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Amnesty International calls for end to violence, discrimination against Muslims in Sri Lanka

The report said discrimination against Muslims has evolved from “a rising series of mob attacks ... into government policies" against Muslims

A new report by Amnesty International noted how Sri Lanka’s Muslim community has suffered consistent discrimination, harassment and violence since 2013.

The report titled “From Burning Houses to Burning Bodies: Anti-Muslim Harassment, Discrimination and Violence in Sri Lanka” traces the development of anti-Muslim sentiment in the country since 2013.

Released on October 17, the report said discrimination against Muslims has evolved from “a rising series of mob attacks committed with impunity, into government policies explicitly discriminating against Muslims.”



Among the examples cited by the report are the forced cremation of Muslim COVID-19 victims and the current proposals to ban both the face veil and Muslim religious schools.

“While anti-Muslim sentiment in Sri Lanka is nothing new, the situation has regressed sharply in recent years,” said Kyle Ward, Amnesty International’s deputy secretary general, in a statement.

He noted that incidents of violence against Muslims “have occurred with alarming frequency.”

“This has been accompanied by the adoption by the current government of rhetoric and policies that have been openly hostile to Muslims,” said Ward.

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“The Sri Lankan authorities must break this alarming trend and uphold their duty to protect Muslims from further attacks,” he added.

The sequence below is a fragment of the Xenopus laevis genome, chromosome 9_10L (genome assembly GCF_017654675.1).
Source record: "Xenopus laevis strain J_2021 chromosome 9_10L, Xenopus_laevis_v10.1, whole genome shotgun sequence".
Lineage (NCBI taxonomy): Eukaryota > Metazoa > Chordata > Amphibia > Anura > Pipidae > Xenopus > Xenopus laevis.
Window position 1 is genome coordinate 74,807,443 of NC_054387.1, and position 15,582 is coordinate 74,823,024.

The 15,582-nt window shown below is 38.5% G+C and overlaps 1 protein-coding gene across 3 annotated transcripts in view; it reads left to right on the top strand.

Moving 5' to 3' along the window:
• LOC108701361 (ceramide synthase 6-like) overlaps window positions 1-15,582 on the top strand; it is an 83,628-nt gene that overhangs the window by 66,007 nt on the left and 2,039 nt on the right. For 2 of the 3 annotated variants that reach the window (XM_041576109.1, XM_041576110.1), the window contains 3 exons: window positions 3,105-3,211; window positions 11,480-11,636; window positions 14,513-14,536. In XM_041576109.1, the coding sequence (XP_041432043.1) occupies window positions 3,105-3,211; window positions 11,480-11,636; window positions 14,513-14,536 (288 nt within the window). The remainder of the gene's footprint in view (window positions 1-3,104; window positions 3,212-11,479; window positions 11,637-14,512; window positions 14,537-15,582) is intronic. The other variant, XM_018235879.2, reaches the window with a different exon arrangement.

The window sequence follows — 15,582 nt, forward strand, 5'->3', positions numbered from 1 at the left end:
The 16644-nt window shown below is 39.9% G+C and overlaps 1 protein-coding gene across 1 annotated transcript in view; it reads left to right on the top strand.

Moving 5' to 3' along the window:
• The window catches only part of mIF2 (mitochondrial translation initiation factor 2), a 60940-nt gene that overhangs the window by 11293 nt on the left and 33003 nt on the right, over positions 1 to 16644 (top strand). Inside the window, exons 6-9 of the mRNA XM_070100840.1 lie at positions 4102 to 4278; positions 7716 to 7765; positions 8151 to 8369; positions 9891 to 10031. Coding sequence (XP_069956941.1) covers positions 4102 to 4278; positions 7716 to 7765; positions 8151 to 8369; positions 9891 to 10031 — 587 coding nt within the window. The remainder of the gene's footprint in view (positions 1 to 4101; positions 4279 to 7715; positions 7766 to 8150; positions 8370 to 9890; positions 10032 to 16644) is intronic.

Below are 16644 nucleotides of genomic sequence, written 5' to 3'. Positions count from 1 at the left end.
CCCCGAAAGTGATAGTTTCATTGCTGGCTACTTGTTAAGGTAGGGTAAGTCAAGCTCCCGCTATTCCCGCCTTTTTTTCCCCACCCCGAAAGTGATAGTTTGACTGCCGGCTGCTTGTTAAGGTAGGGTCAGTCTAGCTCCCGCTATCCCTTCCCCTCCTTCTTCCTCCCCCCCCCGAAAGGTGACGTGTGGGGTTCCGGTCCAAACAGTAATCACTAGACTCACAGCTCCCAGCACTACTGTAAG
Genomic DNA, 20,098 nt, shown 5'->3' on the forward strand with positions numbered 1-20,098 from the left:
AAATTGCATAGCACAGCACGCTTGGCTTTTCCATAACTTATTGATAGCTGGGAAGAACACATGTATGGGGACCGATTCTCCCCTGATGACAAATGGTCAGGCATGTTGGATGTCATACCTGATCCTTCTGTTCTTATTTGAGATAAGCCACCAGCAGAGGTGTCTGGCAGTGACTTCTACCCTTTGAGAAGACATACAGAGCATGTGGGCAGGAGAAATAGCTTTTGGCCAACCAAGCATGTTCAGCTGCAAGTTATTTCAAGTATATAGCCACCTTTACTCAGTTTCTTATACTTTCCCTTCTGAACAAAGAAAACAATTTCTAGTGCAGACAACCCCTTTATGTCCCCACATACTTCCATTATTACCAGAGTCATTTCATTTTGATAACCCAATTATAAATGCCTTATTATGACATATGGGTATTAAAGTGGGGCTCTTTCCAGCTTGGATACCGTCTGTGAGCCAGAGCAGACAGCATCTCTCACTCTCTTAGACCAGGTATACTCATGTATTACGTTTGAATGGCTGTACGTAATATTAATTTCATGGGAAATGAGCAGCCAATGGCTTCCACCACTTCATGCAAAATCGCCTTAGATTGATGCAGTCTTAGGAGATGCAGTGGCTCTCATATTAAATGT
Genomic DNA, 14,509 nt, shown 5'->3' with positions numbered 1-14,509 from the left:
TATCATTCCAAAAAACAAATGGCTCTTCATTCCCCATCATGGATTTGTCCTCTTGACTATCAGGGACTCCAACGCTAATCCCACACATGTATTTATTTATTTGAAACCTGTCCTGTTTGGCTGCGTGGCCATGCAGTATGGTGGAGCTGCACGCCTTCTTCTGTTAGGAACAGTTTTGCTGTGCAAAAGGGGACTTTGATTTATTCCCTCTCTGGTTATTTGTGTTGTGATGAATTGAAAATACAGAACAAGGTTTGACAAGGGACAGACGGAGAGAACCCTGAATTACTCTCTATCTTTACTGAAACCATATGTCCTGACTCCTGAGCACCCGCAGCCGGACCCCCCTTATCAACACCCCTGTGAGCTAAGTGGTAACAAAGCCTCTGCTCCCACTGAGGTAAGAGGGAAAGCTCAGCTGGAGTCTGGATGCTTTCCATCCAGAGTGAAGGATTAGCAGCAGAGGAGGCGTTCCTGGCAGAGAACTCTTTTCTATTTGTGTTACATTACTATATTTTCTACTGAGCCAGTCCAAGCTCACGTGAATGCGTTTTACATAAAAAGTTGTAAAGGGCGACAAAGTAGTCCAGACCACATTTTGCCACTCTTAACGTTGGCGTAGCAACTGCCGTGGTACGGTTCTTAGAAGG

The Amnesty International report said that hostility against Muslims began with the anti-halal campaign in 2013 when Sinhala Buddhist nationalist groups lobbied to end halal certification of food.

The campaign gave rise to a number of attacks on mosques and Muslim businesses, with the lack of accountability for those responsible acting as a signal to others that acts of violence against Muslims could be committed with impunity, said the report.

The report noted that despite a new government in 2015, which promised justice and accountability for ethnic and religious minorities, attacks against Muslims continued to occur.

The hostilities intensified after the 2019 Easter Sunday attacks that were allegedly committed by a local Islamist group and claimed by the Islamic State.

Following the Easter Sunday incident, Muslims in several towns came under attack during Ramadan. Mosques across the country were also attacked and a spate of “hate speech” posts was seen on social media.

“From anti-terrorism laws and forced cremations to niqabs and madrasas, the Sri Lankan government has pursued a blatantly discriminatory policy agenda against Muslims,” said Amnesty International’s Ward.

“We urge the authorities to reconsider the proposals currently under consideration, and for the international community to monitor and take measures to ensure the freedom and protection of minority communities in Sri Lanka,” he added.

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